Senator LUDLAM: Okay. When are you anticipating to have preliminary findings?
Dr Larsson: The UNSCEAR, or the United Nations Scientific Committee on the Effects of Atomic Radiation, will have a meeting in May. That will be the first update on where we are in this process. The project has been devised to take about two years. The final report will actually be around about May next year.
Senator LUDLAM: Do you anticipate that there will be a communique or anything else published at your first meeting?
Dr Larsson: The first meeting?
Senator LUDLAM: In May.
Dr Larsson: That I cannot tell you because that will be up to the executive, actually, to decide on whether there is enough information and material information to issue a communique. I would anticipate that a news item will come up on the UNSCEAR website. Certainly there will be a broad communication of the final report when it is finally issued, which is, as I said, probably about May next year.
Senator LUDLAM: For the record, I understood you were on one of the first visits for the first meeting of that team, or that task force?
Dr Larsson: No. ARPANSA was.
Senator LUDLAM: And that is Stephen Solomon?
Dr Larsson: Exactly.
Senator LUDLAM: How close would you say you are to the day-to-day workings of that task force? If I ask you a couple of other questions about the situation in Japan, do you feel in a position to take the questions?
Dr Larsson: If you ask the questions, I will take them.
Senator LUDLAM: A member of my staff was recently part of the first international delegation to Fukushima. They went up to the city reasonably close to the reactor site-certainly into some fairly dangerous areas. What is your overall assessment at this point of the impact on the health of the people and the environment from the accident there?
Dr Larsson: I do think that it would be dangerous and to some extent also speculative to be too precise on this issue. We do have a lot of information that relates to the ground contamination. We can do the calculations of the likely doses. We still need more data and we still need also confirmation and supply of data from the Japanese authorities with regard to the food pathways and other exposure pathways. So, from that point of view, I think it is very difficult at this point to be very precise in the estimates.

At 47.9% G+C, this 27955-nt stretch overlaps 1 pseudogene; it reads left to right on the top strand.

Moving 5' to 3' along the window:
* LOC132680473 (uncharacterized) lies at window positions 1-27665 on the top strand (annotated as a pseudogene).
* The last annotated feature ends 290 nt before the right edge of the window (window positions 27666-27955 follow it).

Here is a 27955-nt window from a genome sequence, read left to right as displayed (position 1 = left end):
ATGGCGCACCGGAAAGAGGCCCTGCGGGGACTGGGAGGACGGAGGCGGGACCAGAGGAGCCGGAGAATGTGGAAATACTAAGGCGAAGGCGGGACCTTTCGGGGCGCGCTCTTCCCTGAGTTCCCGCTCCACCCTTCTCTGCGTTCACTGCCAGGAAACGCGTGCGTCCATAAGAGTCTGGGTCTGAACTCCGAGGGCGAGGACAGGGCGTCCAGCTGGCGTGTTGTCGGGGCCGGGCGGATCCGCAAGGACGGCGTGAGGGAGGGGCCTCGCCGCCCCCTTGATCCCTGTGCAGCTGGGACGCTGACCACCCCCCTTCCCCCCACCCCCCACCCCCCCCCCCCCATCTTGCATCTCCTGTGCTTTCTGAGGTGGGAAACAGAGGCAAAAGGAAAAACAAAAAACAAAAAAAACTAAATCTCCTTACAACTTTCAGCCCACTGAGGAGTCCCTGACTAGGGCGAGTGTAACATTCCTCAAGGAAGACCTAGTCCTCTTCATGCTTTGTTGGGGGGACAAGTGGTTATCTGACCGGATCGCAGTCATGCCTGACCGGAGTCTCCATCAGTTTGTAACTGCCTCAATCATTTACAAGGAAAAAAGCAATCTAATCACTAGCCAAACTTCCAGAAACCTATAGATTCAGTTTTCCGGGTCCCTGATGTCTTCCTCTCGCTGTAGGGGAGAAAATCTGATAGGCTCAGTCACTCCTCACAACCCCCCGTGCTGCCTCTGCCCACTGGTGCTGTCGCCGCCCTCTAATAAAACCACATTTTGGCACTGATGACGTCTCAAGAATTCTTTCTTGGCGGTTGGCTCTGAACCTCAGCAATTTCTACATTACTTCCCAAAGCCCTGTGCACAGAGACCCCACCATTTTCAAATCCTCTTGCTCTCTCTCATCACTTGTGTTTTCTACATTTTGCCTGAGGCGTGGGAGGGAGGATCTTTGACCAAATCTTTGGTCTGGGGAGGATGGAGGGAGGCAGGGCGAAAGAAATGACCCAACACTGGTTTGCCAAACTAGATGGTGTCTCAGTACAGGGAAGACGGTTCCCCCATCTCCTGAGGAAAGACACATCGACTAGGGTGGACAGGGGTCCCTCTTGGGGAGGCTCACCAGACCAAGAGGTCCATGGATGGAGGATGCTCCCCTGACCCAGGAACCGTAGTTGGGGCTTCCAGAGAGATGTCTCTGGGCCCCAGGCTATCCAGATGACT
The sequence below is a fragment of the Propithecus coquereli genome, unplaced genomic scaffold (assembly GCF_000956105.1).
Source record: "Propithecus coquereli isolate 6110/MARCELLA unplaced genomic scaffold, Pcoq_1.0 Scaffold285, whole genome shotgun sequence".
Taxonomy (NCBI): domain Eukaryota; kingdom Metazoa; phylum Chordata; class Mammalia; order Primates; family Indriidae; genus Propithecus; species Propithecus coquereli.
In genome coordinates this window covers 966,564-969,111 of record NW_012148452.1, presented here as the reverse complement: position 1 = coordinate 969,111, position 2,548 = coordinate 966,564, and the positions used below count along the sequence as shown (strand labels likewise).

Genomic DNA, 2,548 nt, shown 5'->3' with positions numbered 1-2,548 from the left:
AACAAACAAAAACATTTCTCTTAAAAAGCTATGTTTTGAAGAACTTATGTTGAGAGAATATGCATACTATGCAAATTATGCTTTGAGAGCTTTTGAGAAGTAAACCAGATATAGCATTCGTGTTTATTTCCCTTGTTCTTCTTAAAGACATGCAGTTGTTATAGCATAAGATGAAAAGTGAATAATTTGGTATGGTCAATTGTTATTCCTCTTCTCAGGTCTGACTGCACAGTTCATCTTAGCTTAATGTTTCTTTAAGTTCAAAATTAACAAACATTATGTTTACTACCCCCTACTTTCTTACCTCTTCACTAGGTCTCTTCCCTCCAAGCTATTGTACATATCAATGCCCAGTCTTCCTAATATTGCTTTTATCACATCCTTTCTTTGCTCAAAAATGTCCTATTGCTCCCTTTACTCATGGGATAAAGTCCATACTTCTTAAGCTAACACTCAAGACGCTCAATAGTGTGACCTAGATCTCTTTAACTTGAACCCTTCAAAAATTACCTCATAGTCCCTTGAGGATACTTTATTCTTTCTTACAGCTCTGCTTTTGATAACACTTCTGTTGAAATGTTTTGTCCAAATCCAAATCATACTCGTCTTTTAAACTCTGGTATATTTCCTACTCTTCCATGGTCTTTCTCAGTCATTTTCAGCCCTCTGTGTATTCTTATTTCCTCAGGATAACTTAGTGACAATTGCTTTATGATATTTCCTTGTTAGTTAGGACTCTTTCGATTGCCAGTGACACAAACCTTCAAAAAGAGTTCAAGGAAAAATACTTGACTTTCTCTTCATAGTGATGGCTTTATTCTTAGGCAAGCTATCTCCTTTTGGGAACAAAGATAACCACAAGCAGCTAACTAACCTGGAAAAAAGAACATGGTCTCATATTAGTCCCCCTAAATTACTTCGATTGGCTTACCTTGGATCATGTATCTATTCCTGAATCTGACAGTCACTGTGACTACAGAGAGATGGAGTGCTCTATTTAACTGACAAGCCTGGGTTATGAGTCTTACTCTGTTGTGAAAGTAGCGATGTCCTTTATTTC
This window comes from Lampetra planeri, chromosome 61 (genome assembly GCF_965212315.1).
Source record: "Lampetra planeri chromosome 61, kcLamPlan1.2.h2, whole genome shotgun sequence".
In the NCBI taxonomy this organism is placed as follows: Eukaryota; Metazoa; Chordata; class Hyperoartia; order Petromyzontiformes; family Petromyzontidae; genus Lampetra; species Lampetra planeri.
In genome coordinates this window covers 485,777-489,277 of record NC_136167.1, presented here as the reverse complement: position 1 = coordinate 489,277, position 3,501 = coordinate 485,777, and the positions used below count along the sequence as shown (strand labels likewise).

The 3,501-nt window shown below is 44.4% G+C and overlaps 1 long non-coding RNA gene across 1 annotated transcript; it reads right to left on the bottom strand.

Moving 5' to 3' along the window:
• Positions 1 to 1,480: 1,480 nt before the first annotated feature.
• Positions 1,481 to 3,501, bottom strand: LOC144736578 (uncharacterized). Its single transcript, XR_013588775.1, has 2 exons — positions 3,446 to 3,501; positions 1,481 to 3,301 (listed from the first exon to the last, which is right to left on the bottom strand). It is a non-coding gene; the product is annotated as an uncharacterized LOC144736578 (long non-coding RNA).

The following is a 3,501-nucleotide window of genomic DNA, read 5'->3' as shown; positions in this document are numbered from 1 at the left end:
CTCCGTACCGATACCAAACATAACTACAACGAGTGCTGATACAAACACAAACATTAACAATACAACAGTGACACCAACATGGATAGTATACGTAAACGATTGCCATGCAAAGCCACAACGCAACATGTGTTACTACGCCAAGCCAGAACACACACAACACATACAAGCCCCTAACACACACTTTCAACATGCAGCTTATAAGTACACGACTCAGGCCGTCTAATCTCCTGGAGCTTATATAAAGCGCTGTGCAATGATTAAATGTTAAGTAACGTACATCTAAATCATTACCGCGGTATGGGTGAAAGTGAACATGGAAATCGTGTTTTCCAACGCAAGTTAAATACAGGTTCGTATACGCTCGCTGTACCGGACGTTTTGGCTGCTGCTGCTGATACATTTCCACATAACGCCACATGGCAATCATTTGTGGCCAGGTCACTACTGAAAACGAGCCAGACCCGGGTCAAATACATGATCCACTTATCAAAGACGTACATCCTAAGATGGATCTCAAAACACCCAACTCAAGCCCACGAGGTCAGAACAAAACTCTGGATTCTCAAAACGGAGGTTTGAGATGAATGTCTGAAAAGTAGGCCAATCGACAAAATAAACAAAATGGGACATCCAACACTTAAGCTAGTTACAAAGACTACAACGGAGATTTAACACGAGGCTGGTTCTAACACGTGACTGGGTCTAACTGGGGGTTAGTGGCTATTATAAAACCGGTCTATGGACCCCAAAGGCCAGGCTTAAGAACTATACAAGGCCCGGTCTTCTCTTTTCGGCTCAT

Senator LUDLAM: That is all right. It was a fairly general question. Is the task force being briefed on efforts being undertaken to ‘clean' areas of radiation-roofs, car parks, buildings and so on-in the evacuation area?
Dr Larsson: Part of the UNSCEAR assessment is also related to providing recommendations on the clean-up.
Senator LUDLAM: I am presuming you are not telling me you have to wait for two years before you can start making recommendations and giving advice?
Dr Larsson: No. I would say that there is already a substantial activity going on in Japan and internationally. The Japanese authorities have established a number of international advisory groups that provide them with advice on the clean-up and on the different measures that need to be taken in order to protect the public and the environment.
Senator LUDLAM: I am not clear on what your answer is, though. Are you providing advice now in the interim during the work, or will the Japanese government and people get your recommendations in May 2013?
Dr Larsson: If you are talking about UNSCEAR and if you are talking about ARPANSA, we are currently not providing any advice directly to the Japanese authorities. But there are international working groups and international advisory groups that are working on it currently.
Senator LUDLAM: My question referred specifically to the UNSCEAR task force.
Dr Larsson: The UNSCEAR task force is collaborating very closely with the Japanese authorities, and the Japanese authorities are obviously a very important part of this taskforce. So any information or any knowledge that it generated within the task force would automatically also be available to the Japanese authorities.
Senator LUDLAM: Has the task force made recommendations to the Japanese government about things that they should have done?
Dr Larsson: No.
Senator LUDLAM: Thank you. I would like to acknowledge your decision to ask the department of health to review some of the investigations into practices at ANSTO. We heard their side of the story a little earlier in the day. I am informed of a vastly improved safety culture at ANSTO. That shows, I suppose, that there was enormous room for improvement from when we started this a couple of years ago. I asked ANSTO this morning about an investigation that was being reopened as an outcome of that department of health investigation held five years ago into an incident involving Yttrium-90. They said that that is being reopened because what has been revealed is the possibility that a relationship between ANSTO staff and someone at ARPANSA might have influenced a report. We had some of the story described very briefly from ANSTO this morning, but they have handballed it to your desk. So can you just tell us what is occurring there?